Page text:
It's only a year old, but it has its agenda firmly in place. The Pax network aims its programming at the family audience with plenty of reruns of family-friendly shows like "Bonanza," "Dave's World," and "Highway to Heaven." It has also created six original dramatic programs meant to corner the same audience touched by "Touched by an Angel" (one of its most popular reruns).
Pax TV's new season begins Monday with "Destination Stardom." The rest of the week's new shows include "Chicken Soup for the Soul," "Twice in a Lifetime," and "It's a Miracle." Its original series "Little Men," based on Louisa May Alcott's novel, airs Fridays (it premired last year). All shows begin at 8 p.m., eastern standard time.
"Hope Island" also joins Pax's '99 lineup Sept. 12. The auction show, "Treasures In Your Home," began Aug. 9.
"Our overriding philosophy at Pax is that there is a place on TV for uplifting shows with positive role models and [stories] that have a moral center to them," says Jeff Sagansky, president and CEO of Pax. "We don't shy away from that. It's the opposite from where the other networks are going."
Destination Stardom, hosted by the charming Lisa Canning, seeks out emerging stars and gives them a little TV boost. The Ed Sullivan-esque program is shot in Hawaii - so there's lots of gorgeous, distracting scenery - but it looks half-baked, since it's part variety showcase, part beauty pageant, and part talent competition.
Still, it has its gratifying moments - as when an 11-year-old child belts out a fire-in-the-belly version of "Somewhere Over the Rainbow." Emerging talents do need breaks, and there is something inherently wholesome in showcasing them.
Chicken Soup for the Soul (Tuesdays) is based on the fantastically popular books by Jack Canfield and Mark Victor Hansen. Because the books are so popular, Pax would appear to have a built-in audience. New and used anecdotes tell uplifting and sometimes mysterious stories of the human spirit.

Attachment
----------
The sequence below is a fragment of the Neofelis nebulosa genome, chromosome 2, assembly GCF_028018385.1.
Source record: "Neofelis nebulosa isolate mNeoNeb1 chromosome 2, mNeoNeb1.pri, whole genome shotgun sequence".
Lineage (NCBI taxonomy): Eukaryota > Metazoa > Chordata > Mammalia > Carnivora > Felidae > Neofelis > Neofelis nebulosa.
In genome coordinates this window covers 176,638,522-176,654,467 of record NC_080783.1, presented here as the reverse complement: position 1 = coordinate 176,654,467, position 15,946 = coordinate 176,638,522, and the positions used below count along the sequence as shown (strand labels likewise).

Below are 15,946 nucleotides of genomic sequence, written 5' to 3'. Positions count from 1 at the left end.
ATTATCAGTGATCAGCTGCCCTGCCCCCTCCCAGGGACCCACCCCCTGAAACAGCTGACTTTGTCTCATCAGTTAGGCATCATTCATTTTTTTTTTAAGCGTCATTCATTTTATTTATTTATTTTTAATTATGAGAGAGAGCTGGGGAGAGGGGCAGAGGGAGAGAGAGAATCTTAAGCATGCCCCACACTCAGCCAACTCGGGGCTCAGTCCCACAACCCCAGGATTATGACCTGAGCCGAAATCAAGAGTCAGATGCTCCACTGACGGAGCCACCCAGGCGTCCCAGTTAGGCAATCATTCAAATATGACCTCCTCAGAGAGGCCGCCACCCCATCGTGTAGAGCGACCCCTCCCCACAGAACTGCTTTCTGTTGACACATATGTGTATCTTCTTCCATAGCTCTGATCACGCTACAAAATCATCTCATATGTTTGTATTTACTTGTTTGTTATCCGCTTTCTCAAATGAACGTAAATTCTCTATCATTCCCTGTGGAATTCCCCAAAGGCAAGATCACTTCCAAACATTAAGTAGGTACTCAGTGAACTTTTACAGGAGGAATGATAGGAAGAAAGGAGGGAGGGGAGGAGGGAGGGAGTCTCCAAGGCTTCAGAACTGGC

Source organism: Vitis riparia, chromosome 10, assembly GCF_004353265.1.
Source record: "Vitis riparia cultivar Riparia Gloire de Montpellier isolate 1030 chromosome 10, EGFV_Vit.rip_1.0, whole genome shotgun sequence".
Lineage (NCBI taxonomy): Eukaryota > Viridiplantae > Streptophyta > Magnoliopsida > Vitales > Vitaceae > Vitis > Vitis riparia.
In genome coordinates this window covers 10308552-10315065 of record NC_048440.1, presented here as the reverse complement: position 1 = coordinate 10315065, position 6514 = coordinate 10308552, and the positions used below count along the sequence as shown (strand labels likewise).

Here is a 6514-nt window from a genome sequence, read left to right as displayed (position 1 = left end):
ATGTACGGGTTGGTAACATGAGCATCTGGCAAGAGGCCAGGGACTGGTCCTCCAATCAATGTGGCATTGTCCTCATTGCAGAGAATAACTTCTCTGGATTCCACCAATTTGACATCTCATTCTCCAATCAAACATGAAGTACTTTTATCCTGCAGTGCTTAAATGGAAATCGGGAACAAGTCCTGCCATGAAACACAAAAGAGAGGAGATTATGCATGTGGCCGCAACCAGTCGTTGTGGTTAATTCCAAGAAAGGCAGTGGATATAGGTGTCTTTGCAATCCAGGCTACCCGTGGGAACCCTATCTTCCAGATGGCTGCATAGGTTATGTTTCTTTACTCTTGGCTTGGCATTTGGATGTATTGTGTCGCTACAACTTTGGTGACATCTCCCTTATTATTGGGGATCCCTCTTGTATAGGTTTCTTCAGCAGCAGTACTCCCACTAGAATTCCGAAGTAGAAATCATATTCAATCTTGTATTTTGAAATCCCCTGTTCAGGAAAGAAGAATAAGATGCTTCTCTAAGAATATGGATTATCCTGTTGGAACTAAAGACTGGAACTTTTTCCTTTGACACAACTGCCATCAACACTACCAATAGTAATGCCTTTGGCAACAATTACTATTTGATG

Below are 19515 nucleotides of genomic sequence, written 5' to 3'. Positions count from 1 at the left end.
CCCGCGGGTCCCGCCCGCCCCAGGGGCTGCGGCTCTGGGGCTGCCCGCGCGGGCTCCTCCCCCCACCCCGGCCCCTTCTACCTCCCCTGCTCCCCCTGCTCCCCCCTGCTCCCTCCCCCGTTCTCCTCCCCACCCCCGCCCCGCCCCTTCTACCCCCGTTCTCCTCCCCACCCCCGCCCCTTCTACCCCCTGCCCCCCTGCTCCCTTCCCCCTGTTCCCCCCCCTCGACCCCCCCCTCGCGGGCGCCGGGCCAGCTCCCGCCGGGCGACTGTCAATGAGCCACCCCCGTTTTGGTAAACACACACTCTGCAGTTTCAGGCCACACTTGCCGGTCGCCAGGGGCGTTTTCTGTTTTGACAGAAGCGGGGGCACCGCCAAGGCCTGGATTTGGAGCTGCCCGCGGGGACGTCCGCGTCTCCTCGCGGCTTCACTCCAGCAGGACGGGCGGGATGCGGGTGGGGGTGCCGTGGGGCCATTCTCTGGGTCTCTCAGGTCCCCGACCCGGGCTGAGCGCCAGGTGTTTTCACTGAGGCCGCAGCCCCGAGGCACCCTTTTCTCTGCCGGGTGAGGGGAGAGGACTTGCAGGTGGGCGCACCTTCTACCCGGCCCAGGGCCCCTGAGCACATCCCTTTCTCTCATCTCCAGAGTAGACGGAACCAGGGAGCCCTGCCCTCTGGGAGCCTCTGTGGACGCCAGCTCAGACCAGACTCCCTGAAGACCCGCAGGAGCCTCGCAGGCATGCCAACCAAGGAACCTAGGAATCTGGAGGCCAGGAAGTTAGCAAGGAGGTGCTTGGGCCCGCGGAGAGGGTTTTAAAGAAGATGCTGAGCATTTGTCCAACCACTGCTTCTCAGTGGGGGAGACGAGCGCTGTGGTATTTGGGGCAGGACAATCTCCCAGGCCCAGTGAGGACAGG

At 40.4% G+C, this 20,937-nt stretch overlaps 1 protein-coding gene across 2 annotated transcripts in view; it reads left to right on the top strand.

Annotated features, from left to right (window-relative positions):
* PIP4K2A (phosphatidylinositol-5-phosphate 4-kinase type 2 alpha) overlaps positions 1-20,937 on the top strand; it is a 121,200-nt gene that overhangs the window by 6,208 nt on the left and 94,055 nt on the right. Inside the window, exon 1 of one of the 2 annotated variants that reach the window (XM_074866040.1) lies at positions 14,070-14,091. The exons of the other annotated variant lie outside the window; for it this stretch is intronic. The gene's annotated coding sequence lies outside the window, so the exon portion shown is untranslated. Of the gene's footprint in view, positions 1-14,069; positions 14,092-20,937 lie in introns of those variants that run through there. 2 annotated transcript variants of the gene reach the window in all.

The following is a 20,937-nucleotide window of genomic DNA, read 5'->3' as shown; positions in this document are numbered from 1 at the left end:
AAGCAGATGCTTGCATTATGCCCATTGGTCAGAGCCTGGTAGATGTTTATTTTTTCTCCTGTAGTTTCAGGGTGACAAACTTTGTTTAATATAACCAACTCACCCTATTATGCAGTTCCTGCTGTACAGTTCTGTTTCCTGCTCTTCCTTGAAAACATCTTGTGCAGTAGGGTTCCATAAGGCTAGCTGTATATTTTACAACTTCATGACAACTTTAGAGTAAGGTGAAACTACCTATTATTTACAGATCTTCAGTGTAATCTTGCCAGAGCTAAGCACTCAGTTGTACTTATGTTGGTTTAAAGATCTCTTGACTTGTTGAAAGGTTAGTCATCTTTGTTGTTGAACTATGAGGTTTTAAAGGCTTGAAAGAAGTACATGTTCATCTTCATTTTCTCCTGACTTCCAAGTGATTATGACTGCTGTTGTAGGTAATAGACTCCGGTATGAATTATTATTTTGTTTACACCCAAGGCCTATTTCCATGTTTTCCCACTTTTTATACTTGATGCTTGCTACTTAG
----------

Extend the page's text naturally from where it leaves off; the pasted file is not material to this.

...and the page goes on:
Twice in a Lifetime (Wednesdays) isn't sure yet how funny or how schmaltzy to be, though it shows signs of both. It may even provoke thought, if things go well. Tapping into the angel craze (which is by no means as over as pundits are prophesying), a celestial being offers suffering souls a second chance to make things right in their lives - and save themselves in the bargain.
Moral dilemmas and human frailty lie at the crux of these problems. The first episode was surprisingly sensitive to the nuances of moral choices. Aside from some sloppy sentimentality (get out the handkerchiefs), there really is a little something to the question, "If you had three days to live over, could you make choices that would change your life for the better?" At least the show says there is a correlation between the choices we make and the lives we lead.
It's a Miracle (Thursdays) can get pretty gooey, too, but unlike the superior "Twice in a Lifetime," it's a stranger-than-fiction approach to perfectly plausible events with more or less happy endings. Host Richard Thomas (John Boy on "The Waltons") lends some credibility because he projects sincerity. But the title, and worse, the melodramatic tone of the stories, seem excessive for the kinds of events the show chronicles.
Pax's most entertaining and most significant show is Hope Island, based on the cheery, popular British comedy "Balleykissangel."
In the original, a young priest is assigned to a parish in a small village and spends his time winning over the locals, figuring out what they're up to and trying his best to do good works.
In the American version, a young Congregationalist minister is assigned to a church on a small island off the US Northwest coast where he must win over the locals, figure out what they're up to, and try to do good without doing harm. (Sometimes human will comes disguised as good intentions. The trick is to know the difference.)
"Hope Island" isn't as subtle, as wry, or as richly ethnographic as the original, but writers Mary Hanes and Jason Milligan are both people of faith and it shows. They never proselytize, but it's clear they know some of the moral and spiritual issues facing modern viewers. The writers show just how universal those problems are.
The minister, Daniel, doesn't have all the answers and is sometimes frustrated by the questions - his own and that of his parishioners. But he is pleasantly offbeat, deeply good, searching, and smart enough to learn from daily challenges.
(c) Copyright 1999. The Christian Science Publishing Society